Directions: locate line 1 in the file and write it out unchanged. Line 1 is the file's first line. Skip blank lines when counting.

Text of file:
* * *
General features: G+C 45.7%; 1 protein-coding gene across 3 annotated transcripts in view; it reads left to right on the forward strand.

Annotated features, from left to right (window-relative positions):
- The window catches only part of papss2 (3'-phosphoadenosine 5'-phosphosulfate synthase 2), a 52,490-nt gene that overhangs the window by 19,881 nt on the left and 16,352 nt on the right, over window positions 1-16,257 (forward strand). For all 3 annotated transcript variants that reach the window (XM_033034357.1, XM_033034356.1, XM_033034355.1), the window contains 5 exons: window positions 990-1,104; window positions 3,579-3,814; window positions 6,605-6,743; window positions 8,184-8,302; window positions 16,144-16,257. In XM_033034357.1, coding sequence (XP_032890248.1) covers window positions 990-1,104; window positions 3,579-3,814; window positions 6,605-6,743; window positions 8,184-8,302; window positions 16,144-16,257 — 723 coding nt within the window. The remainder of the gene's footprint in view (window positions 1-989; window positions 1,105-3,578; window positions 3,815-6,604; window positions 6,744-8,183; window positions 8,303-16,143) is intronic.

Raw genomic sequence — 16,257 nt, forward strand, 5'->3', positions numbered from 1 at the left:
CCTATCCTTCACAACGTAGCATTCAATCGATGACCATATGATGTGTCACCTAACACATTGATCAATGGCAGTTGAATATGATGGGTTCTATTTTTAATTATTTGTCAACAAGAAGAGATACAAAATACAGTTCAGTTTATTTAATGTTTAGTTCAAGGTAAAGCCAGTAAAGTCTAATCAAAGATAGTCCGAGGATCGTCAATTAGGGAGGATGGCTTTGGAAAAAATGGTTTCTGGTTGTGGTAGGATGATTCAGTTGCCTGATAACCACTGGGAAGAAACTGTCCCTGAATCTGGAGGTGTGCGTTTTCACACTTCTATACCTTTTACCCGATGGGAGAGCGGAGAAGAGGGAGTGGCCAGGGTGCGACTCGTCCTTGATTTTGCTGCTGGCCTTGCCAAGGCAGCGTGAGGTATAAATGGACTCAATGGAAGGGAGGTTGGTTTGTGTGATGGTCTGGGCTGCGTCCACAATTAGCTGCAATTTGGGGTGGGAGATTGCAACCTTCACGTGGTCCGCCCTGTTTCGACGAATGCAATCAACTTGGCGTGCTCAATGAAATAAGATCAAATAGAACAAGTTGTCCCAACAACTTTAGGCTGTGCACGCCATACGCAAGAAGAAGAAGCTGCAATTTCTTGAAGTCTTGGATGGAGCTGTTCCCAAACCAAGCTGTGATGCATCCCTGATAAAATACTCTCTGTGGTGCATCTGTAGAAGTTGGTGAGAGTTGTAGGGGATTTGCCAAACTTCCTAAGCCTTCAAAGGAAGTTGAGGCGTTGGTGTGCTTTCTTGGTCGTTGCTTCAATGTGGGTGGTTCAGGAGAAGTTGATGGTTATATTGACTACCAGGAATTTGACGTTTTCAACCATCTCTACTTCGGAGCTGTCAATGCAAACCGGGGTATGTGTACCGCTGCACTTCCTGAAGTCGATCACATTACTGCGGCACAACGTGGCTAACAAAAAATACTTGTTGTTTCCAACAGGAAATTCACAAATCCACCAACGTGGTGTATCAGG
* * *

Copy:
General features: G+C 45.7%; 1 protein-coding gene across 3 annotated transcripts in view; it reads left to right on the forward strand.